Get out on the water.  No plans finalized for this yet, but I will get out on the water for a few hours, if not longer. I did a sunset sail out of Mystic a few years back that I could do again, but ideally I’d love to take sailing lessons.  I’m just having a hard time finding a place to do that so late in the year.  Seems sailing season ends the week before I arrive!!!

A day at the Coggeshall Farm Museum in Bristol, RI.  I can’t wait to spend some time here so I can do some research on farm life in the late 1700s.  Valuable info I can weave into my stories of the vampire, Randall Wells!!

St. Edmund’s Severed Arm.  Yes, you read me right. This one just has to be seen to be believed, at least by me.  It’s in Mystic and apparently on display.

CAN YOU HELP ME?

I’m looking for:

  • Good antique stores/malls. Ones that sell reasonably priced items of local origin. Items that are not all spit and polished, but need love and have chipped paint.
  • Scenic hiking trails (other than my favorite up to Long Pond in Hopkinton.)
  • Restaurants that serve good local cuisine.  Rhode Island Clam Chowder?  Johnny Cakes?
  • How can I get out on the water?  Boat tours you can suggest.  I’d even be up for whale watching. Ideally I’d love to take a sailing lesson or two.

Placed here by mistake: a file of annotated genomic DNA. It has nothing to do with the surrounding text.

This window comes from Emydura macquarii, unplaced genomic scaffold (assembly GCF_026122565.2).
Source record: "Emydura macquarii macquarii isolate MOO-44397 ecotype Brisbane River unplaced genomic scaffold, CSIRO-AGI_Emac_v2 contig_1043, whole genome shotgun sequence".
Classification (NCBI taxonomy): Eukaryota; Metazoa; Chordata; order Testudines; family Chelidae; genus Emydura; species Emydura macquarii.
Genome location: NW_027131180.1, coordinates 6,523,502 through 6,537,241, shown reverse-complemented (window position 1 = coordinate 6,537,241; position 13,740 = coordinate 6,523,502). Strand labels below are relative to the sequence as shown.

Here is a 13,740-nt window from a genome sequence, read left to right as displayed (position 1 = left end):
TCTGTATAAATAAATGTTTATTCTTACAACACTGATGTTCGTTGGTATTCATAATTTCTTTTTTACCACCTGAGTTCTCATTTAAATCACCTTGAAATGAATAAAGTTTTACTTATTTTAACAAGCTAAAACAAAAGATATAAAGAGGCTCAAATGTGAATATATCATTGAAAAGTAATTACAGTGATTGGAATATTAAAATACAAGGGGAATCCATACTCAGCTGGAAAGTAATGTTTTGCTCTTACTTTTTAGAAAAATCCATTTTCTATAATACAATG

• Know of any places of local history interest like Kenyon’s Grist Mill? I love to learn about local history.
  • If you know where I can buy a courting candle, you’re my new best friend!!!

-Jennifer

UPDATES:

From Bruce: “Know you are connected to the Crandall family. Think about a trip north of Mystic to Canterbury, CT (Windham Co.) to the Prudence Crandall museum. Check their hours – I don’t think they are open every day.”  Thanks, Bruce.  I’ll add the museum to my list of possibles.  I’m sure a trip there would make a nice subject for a blog post.

From Wayne:  “Hi Jennifer – I too am a direct descendant of Samuel Hubbard (my mother is a Burdick), living now in southern RI. We are distant cousins. If you haven’t been, you might consider seeing the Gilbert Stuart Birthplace in Saunderstown, and maybe taking the Francis Fleet Whale Watch out of Galillee. BTW, white corn meal is ubiquitous here! Wayne”  Thanks Wayne. I’ve added the Gilbert Stuart Birthplace to my list. Looks really cool. Sadly, Frances Fleet Whale Watching closes in September so they won’t be open.  Too bad, they looked ideal.

 

6 Dec 2015: Colonial Park … A Southern Cemetery with Family Connections December 6, 2015